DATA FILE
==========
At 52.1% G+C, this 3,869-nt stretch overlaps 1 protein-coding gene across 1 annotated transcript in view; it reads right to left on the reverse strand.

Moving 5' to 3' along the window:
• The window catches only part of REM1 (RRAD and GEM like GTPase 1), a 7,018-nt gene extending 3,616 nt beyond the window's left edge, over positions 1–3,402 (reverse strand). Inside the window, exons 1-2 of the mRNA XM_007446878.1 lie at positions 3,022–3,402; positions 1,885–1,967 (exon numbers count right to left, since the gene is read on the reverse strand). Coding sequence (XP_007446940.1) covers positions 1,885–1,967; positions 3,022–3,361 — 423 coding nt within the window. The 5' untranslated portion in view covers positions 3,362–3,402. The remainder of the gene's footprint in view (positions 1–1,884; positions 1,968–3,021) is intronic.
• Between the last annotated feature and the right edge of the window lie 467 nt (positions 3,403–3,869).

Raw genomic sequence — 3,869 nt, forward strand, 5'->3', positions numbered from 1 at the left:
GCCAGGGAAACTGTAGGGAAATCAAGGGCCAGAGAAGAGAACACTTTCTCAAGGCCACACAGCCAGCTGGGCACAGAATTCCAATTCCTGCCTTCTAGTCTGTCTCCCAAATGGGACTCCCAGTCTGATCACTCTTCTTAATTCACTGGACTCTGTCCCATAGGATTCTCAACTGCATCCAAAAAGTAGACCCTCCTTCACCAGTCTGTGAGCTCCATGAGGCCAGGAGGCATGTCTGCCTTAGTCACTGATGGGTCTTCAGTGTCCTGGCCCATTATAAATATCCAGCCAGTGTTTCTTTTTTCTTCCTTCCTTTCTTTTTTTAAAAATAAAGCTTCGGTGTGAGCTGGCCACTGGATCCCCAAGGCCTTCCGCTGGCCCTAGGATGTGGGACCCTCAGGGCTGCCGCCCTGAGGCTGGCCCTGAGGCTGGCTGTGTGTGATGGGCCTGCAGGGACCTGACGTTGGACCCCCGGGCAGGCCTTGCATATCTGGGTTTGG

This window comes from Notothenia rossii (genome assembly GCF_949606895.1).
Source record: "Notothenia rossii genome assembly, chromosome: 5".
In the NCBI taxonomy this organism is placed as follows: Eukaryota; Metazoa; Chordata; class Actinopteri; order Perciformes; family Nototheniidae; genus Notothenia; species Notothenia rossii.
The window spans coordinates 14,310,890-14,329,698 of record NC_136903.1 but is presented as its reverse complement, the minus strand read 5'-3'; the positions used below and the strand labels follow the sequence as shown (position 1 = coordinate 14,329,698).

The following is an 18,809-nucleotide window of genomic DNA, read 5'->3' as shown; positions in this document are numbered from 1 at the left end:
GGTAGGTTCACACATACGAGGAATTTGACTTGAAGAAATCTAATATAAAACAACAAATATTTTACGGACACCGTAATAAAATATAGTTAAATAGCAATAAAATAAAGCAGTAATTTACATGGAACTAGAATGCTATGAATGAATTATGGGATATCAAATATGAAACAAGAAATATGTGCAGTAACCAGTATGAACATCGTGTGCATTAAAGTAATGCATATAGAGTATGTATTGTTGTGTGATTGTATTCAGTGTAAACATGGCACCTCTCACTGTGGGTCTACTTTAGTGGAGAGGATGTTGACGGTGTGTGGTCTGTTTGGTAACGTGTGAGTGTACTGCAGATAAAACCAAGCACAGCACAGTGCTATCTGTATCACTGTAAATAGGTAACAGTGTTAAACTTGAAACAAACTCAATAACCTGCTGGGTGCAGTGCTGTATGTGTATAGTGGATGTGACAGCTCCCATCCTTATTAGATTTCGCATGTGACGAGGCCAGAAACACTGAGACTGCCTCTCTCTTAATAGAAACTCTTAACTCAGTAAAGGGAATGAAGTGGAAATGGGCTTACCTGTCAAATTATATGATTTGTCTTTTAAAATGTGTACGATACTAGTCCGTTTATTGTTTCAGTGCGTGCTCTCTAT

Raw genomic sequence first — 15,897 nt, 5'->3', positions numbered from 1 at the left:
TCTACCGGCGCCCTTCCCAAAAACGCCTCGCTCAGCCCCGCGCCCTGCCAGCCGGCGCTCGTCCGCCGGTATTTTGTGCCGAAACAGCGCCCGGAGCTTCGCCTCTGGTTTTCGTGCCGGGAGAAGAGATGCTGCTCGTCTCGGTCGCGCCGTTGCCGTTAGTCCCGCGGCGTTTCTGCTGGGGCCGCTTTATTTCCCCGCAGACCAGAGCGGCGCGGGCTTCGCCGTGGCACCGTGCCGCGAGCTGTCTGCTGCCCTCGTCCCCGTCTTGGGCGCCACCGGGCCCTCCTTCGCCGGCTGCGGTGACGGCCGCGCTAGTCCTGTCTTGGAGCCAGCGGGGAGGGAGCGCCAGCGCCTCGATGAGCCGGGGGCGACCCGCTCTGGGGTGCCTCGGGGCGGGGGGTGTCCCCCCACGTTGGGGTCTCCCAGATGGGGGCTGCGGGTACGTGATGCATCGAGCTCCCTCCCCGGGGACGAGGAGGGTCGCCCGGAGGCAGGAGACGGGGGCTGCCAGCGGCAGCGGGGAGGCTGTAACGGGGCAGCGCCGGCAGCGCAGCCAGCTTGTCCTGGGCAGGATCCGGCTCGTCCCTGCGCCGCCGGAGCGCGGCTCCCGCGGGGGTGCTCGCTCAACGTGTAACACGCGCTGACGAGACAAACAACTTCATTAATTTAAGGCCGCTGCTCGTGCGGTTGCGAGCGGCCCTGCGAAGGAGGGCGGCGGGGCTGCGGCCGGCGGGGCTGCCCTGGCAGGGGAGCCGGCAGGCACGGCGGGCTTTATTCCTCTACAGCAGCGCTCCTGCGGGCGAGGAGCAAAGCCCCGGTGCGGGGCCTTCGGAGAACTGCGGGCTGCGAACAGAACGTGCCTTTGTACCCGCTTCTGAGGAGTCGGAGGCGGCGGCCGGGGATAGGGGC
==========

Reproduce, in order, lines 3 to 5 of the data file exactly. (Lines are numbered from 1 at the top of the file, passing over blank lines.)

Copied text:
• The window catches only part of REM1 (RRAD and GEM like GTPase 1), a 7,018-nt gene extending 3,616 nt beyond the window's left edge, over positions 1–3,402 (reverse strand). Inside the window, exons 1-2 of the mRNA XM_007446878.1 lie at positions 3,022–3,402; positions 1,885–1,967 (exon numbers count right to left, since the gene is read on the reverse strand). Coding sequence (XP_007446940.1) covers positions 1,885–1,967; positions 3,022–3,361 — 423 coding nt within the window. The 5' untranslated portion in view covers positions 3,362–3,402. The remainder of the gene's footprint in view (positions 1–1,884; positions 1,968–3,021) is intronic.
• Between the last annotated feature and the right edge of the window lie 467 nt (positions 3,403–3,869).

Raw genomic sequence — 3,869 nt, forward strand, 5'->3', positions numbered from 1 at the left: